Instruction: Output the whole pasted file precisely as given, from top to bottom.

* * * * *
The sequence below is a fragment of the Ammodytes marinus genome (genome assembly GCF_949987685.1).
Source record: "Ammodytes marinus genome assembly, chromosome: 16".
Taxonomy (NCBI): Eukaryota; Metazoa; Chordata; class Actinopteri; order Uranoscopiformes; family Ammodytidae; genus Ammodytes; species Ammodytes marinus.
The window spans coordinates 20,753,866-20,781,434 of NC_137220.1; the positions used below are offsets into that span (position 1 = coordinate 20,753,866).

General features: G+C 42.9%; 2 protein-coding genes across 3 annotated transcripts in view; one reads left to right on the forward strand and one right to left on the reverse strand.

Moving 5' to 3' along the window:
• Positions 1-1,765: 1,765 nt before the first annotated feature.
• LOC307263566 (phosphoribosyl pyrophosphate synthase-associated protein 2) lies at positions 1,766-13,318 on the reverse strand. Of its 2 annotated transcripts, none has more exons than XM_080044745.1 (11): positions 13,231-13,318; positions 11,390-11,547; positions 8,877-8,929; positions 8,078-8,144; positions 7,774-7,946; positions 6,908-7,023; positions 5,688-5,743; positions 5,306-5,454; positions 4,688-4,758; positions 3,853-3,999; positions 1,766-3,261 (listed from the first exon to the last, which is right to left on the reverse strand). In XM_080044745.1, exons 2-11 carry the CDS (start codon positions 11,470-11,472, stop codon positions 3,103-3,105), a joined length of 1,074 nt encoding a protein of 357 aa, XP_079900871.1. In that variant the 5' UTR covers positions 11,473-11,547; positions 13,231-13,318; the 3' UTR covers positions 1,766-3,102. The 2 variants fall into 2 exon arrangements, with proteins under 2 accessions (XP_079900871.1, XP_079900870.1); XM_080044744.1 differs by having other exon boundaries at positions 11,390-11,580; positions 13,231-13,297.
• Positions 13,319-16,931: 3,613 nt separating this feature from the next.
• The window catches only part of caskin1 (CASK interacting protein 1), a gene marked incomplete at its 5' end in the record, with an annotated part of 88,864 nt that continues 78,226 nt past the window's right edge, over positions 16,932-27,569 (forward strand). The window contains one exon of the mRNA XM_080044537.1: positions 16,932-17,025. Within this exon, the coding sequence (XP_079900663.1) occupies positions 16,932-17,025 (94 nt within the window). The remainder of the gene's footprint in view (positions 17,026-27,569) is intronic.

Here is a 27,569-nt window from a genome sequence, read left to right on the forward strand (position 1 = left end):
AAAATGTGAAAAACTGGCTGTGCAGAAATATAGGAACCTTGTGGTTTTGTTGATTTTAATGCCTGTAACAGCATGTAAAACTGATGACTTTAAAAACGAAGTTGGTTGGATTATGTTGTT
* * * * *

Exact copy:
The sequence below is a fragment of the Ammodytes marinus genome (genome assembly GCF_949987685.1).
Source record: "Ammodytes marinus genome assembly, chromosome: 16".
Taxonomy (NCBI): Eukaryota; Metazoa; Chordata; class Actinopteri; order Uranoscopiformes; family Ammodytidae; genus Ammodytes; species Ammodytes marinus.
The window spans coordinates 20,753,866-20,781,434 of NC_137220.1; the positions used below are offsets into that span (position 1 = coordinate 20,753,866).

General features: G+C 42.9%; 2 protein-coding genes across 3 annotated transcripts in view; one reads left to right on the forward strand and one right to left on the reverse strand.

Moving 5' to 3' along the window:
• Positions 1-1,765: 1,765 nt before the first annotated feature.
• LOC307263566 (phosphoribosyl pyrophosphate synthase-associated protein 2) lies at positions 1,766-13,318 on the reverse strand. Of its 2 annotated transcripts, none has more exons than XM_080044745.1 (11): positions 13,231-13,318; positions 11,390-11,547; positions 8,877-8,929; positions 8,078-8,144; positions 7,774-7,946; positions 6,908-7,023; positions 5,688-5,743; positions 5,306-5,454; positions 4,688-4,758; positions 3,853-3,999; positions 1,766-3,261 (listed from the first exon to the last, which is right to left on the reverse strand). In XM_080044745.1, exons 2-11 carry the CDS (start codon positions 11,470-11,472, stop codon positions 3,103-3,105), a joined length of 1,074 nt encoding a protein of 357 aa, XP_079900871.1. In that variant the 5' UTR covers positions 11,473-11,547; positions 13,231-13,318; the 3' UTR covers positions 1,766-3,102. The 2 variants fall into 2 exon arrangements, with proteins under 2 accessions (XP_079900871.1, XP_079900870.1); XM_080044744.1 differs by having other exon boundaries at positions 11,390-11,580; positions 13,231-13,297.
• Positions 13,319-16,931: 3,613 nt separating this feature from the next.
• The window catches only part of caskin1 (CASK interacting protein 1), a gene marked incomplete at its 5' end in the record, with an annotated part of 88,864 nt that continues 78,226 nt past the window's right edge, over positions 16,932-27,569 (forward strand). The window contains one exon of the mRNA XM_080044537.1: positions 16,932-17,025. Within this exon, the coding sequence (XP_079900663.1) occupies positions 16,932-17,025 (94 nt within the window). The remainder of the gene's footprint in view (positions 17,026-27,569) is intronic.

Here is a 27,569-nt window from a genome sequence, read left to right on the forward strand (position 1 = left end):
AAAATGTGAAAAACTGGCTGTGCAGAAATATAGGAACCTTGTGGTTTTGTTGATTTTAATGCCTGTAACAGCATGTAAAACTGATGACTTTAAAAACGAAGTTGGTTGGATTATGTTGTT